A former Greater Naples Fire Rescue District officer who sued the district and its fire chief last year, alleging she was subjected to years of "repeated sexual harassment" by colleagues, could receive $82,500 from the fire district, according to a draft settlement agreement.
The district's board of commissioners is scheduled to vote on authorizing a payment of $17,500 from its reserves at its Tuesday meeting, according to the meeting's agenda.
The rest of the settlement would be paid out by the district's insurance company, Tara Bishop, the district's deputy director of administration and finance, said in an email.
Naples Daily News
When every second counts, a fire sprinkler system can be a live saver but most homes in North Texas do not have them.
The Texas State Fire Marshal says every home in Texas should have fire sprinklers but state lawmakers have refused to make it a requirement for new homes.
In fact, state lawmakers have made it illegal for Texas cities to mandate sprinklers be installed in all new single-family homes. “The statistics tell the story,” said Texas Fire Marshal Chris Connealy. “No one has died in sprinkler occupancy nowhere in Texas.” In 2008, the International Code Council decided every new American home should have fire sprinklers.
For 20 years, Texas adopted most of the council’s minimum recommendations but not this one.
CBS Dallas Fort Worth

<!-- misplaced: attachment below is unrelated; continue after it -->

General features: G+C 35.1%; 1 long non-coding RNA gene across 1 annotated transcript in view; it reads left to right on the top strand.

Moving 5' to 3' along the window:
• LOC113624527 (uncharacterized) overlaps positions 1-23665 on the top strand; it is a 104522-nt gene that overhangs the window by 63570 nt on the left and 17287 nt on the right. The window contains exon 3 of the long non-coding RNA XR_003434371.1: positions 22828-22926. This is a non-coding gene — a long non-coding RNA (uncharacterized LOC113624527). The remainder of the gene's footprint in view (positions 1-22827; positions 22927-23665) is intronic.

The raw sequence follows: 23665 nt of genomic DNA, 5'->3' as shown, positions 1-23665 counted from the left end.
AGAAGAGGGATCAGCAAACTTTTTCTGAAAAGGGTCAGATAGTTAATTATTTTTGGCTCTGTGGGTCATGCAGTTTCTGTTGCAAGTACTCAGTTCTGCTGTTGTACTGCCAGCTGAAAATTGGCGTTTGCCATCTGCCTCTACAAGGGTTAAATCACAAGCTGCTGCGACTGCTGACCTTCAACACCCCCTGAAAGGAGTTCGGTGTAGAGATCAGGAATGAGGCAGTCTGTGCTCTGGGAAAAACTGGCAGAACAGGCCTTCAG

The firefighters’ union is seeking an injunction in state Supreme Court to block the city from a new policy that prohibits firefighters from being called into work when their colleagues call in sick.
The City Council last week decided in executive session to establish a new policy that will not allow firefighters to be brought into work when others call in sick, a move that City Manager Sharon A. Addison admitted violates the union contract. The union promptly filed a grievance.
The city and the union are in the midst of a bitter three-year contract dispute. The new practice of “not backfilling” sick firefighters began Sunday. But attorneys for the Watertown Professional Fire Fighters Association Local 191 filed court papers seeking the injunction on Monday afternoon.
Watertown Daily Times
The Charlottesville Fire Department is in the process of purchasing its first ambulance in more than 50 years.
The addition to the department's fleet will help meet a growing demand to provide around-the-clock medical services in the city.
The last time the CFD had its own ambulance was in the 1950s.
That will soon change as the department is in the process of using leftover money from the purchase of its new ladder truck to buy a new ambulance.
The Charlottesville Fire Department was allotted nearly $1.6 million to purchase its new ladder truck, but only spent $1.42 million.
Charlottesville City Council has approved using the extra money to buy the new ambulance.
It was a routine call for the Springfield Fire Company: a T-bone accident with minor injuries.
In the early afternoon of Nov. 6, six firefighters arrived at the Sproul Road entrance to the Target store at Springfield Mall and met the Blackburn family.
Mother Krista, father Kevin, 5-year-old Isaiah, and 2-year-old Aria, of Kannapolis, N.C., had been in one of the cars. As someone tended to an injury on Krista’s arm, other firefighters sat on the ground with Aria and Isaiah, trying to distract them with toys. “We talk to people every accident,” said Mike Norman, career supervisor for the Springfield Fire Company. “But this one here, it really sunk in.”